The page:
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Five big news stories from Switzerland you need to know about this week

Helena Bachmann
Helena Bachmann - [email protected]
Five big news stories from Switzerland you need to know about this week
Small Swiss towns beat larger ones. Photo by Daniele La Rosa Messina on Unsplash

Tragic accidents in the Swiss Alps and the growing foreign population are among the Swiss news The Local reported this week. You can catch up on everything in this weekly roundup.

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Three people killed in a massive avalanche

A 15-year-old boy from the United States had died, along with two adults, in an avalanche that hit in the vicinity of Zermatt, a ski resort in Valais Alps.

Of the four people pulled out of the snow, only one was still alive, a 20-year-old Swiss man who was seriously injured and airlifted to hospital. 

READ ALSO: US teenager among three killed in Swiss avalanche 

And another tragedy struck in the mountains:

A deadly helicopter crash claims three lives

Three people, including a Canadian woman, were killed and three others injured in a helicopter crash on the Petit Combin mountain in the Swiss Alps.

The accident happened at a landing site during a heliski drop-off, after the aircraft slid off a 3,668-metre-high slope in canton Valais.

READ ALSO: Three killed in Swiss Alps helicopter crash 

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SWISS airline vows to maintain the Geneva-Zurich flights

Despite complaints over the environmental impact of the 30-minute flight, the CEO of Switzerland’s flagship carrier said the air shuttle between the two hubs will continue.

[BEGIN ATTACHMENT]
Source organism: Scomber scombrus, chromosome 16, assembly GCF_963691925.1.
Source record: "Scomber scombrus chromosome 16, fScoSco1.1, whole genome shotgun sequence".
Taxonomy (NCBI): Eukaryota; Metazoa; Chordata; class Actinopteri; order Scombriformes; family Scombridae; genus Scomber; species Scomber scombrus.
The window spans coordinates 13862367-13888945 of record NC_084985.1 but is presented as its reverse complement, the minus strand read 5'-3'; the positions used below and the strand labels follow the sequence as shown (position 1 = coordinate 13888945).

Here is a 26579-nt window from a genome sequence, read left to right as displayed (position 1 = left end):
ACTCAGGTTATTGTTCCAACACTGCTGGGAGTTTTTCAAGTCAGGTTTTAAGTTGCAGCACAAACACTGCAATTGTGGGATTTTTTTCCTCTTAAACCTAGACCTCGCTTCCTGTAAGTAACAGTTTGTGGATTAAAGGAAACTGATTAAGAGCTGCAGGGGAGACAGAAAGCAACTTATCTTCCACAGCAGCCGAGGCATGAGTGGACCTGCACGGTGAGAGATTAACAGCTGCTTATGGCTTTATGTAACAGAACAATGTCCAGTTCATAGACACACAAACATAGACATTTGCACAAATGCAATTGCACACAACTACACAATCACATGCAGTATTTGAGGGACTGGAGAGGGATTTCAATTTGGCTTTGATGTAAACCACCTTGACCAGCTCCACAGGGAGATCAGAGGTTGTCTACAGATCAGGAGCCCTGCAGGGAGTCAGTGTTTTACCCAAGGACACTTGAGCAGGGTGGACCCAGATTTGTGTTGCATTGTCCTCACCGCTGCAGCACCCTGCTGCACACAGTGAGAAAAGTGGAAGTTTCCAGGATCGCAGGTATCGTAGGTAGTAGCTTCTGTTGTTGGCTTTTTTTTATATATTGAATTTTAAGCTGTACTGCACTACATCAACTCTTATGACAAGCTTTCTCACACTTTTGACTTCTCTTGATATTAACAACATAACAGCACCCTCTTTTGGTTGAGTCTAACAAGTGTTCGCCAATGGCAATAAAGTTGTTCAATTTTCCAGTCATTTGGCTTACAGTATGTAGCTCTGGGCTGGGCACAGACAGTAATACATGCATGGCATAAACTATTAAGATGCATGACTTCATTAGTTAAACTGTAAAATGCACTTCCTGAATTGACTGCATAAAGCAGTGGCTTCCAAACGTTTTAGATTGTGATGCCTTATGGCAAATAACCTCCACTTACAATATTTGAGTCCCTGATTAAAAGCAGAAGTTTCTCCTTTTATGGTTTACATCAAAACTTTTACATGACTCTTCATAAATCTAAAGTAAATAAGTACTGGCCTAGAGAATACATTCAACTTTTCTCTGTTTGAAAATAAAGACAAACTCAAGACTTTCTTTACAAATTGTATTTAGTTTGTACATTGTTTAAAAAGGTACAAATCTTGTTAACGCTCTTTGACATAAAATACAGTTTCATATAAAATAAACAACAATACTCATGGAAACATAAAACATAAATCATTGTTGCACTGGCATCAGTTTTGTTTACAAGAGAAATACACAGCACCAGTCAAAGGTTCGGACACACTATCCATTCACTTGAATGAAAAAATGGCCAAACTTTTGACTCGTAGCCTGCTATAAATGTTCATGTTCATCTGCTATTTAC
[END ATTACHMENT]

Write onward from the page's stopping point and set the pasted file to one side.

It is used primarily by passengers from the French-speaking part of the country who are making a connection to international flights in Zurich.

READ ALSO : Why flights between Geneva and Zurich are so controversial

Small towns make better financial sense in Switzerland

Even though most of Switzerland’s population live in or near big cities,  a new study has shown that small and medium-sized communities are a better option.

That’s because they are less expensive overall in terms of rents, property prices, taxes, health insurance premiums, as well as commuting costs.

READ ALSO: Why Switzerland's smaller towns trump bigger cities 

Switzerland’s foreign population is growing

In 2023, 241,700 people immigrated to Switzerland, an increase of 38.2 percent compared to 2022.

Most of them came from Germany, Italy, and France, along with other EU countries.

Having doubled between 2022 and 2023 from 2.3 to 5.2 percent, foreign residents have experienced faster growth than Swiss population.

READ ALSO : Understanding Switzerland's growing foreign population

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There is more news this week:

April has just began, and with warmer weather underway, you can enjoy a number of fun activities in Switzerland:

READ ALSO: Six things you should do in Switzerland this April 

Also, if you are wondering what’s ahead for the rest of the month, this article provides the answers.

Last but not least, have you ever wondered why some people are successful in their bid for Swiss citizenship, while others fail?

Turns out, there are some (decidedly arbitrary) reasons at play:

READ ALSO: The bizarre reasons people have been denied Swiss citizenship

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